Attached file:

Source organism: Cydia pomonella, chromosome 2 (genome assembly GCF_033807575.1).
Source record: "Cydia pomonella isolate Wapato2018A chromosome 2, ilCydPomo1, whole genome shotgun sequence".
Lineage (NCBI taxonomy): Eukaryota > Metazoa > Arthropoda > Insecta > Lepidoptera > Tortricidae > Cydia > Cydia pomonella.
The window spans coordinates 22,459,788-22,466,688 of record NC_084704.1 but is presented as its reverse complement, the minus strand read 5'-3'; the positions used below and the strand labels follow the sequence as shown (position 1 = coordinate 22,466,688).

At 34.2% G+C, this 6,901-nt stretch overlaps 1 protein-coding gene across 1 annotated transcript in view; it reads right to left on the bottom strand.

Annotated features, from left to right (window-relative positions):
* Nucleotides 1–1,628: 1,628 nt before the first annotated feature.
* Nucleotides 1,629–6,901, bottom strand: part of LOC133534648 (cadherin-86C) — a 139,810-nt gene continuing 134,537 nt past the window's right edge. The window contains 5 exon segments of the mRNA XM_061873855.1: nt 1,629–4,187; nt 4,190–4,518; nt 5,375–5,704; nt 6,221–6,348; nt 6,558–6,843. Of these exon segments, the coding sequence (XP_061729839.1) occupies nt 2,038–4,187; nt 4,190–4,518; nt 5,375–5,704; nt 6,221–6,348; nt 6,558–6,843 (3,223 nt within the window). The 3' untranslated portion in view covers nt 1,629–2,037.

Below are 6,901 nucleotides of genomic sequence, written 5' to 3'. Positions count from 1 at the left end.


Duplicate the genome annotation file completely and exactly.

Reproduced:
Source organism: Cydia pomonella, chromosome 2 (genome assembly GCF_033807575.1).
Source record: "Cydia pomonella isolate Wapato2018A chromosome 2, ilCydPomo1, whole genome shotgun sequence".
Lineage (NCBI taxonomy): Eukaryota > Metazoa > Arthropoda > Insecta > Lepidoptera > Tortricidae > Cydia > Cydia pomonella.
The window spans coordinates 22,459,788-22,466,688 of record NC_084704.1 but is presented as its reverse complement, the minus strand read 5'-3'; the positions used below and the strand labels follow the sequence as shown (position 1 = coordinate 22,466,688).

At 34.2% G+C, this 6,901-nt stretch overlaps 1 protein-coding gene across 1 annotated transcript in view; it reads right to left on the bottom strand.

Annotated features, from left to right (window-relative positions):
* Nucleotides 1–1,628: 1,628 nt before the first annotated feature.
* Nucleotides 1,629–6,901, bottom strand: part of LOC133534648 (cadherin-86C) — a 139,810-nt gene continuing 134,537 nt past the window's right edge. The window contains 5 exon segments of the mRNA XM_061873855.1: nt 1,629–4,187; nt 4,190–4,518; nt 5,375–5,704; nt 6,221–6,348; nt 6,558–6,843. Of these exon segments, the coding sequence (XP_061729839.1) occupies nt 2,038–4,187; nt 4,190–4,518; nt 5,375–5,704; nt 6,221–6,348; nt 6,558–6,843 (3,223 nt within the window). The 3' untranslated portion in view covers nt 1,629–2,037.

Below are 6,901 nucleotides of genomic sequence, written 5' to 3'. Positions count from 1 at the left end.